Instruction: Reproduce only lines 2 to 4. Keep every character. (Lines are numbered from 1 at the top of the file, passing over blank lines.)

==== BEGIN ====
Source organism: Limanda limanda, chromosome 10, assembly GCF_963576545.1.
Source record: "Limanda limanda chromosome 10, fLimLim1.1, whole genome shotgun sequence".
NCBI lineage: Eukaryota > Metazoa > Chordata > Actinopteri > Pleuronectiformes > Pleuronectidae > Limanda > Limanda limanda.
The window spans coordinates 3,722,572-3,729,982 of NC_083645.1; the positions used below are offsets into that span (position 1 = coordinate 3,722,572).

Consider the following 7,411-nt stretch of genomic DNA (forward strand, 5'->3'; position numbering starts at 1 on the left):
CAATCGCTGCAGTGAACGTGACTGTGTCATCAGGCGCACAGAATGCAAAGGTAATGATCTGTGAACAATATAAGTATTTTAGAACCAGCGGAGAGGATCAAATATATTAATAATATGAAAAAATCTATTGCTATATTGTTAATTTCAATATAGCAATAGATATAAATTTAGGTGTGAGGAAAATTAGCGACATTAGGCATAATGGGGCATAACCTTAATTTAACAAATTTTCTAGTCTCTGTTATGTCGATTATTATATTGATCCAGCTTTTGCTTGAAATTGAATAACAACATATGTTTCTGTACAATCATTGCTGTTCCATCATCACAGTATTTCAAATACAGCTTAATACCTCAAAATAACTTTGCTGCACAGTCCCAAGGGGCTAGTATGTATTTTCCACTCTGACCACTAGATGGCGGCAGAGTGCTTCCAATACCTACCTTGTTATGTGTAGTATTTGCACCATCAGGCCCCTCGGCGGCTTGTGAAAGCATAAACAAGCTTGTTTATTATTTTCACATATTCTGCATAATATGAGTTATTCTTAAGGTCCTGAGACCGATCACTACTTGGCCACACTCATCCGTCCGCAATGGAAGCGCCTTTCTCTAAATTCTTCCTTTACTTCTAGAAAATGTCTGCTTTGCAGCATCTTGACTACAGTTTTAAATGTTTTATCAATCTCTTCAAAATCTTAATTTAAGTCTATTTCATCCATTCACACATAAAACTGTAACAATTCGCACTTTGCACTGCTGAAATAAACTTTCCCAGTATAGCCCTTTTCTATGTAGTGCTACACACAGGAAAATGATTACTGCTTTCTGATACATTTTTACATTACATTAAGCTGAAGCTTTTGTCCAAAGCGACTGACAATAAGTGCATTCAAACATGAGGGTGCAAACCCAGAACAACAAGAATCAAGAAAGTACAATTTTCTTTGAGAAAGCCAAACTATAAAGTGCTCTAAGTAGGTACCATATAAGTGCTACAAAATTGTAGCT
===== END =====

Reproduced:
Source record: "Limanda limanda chromosome 10, fLimLim1.1, whole genome shotgun sequence".
NCBI lineage: Eukaryota > Metazoa > Chordata > Actinopteri > Pleuronectiformes > Pleuronectidae > Limanda > Limanda limanda.
The window spans coordinates 3,722,572-3,729,982 of NC_083645.1; the positions used below are offsets into that span (position 1 = coordinate 3,722,572).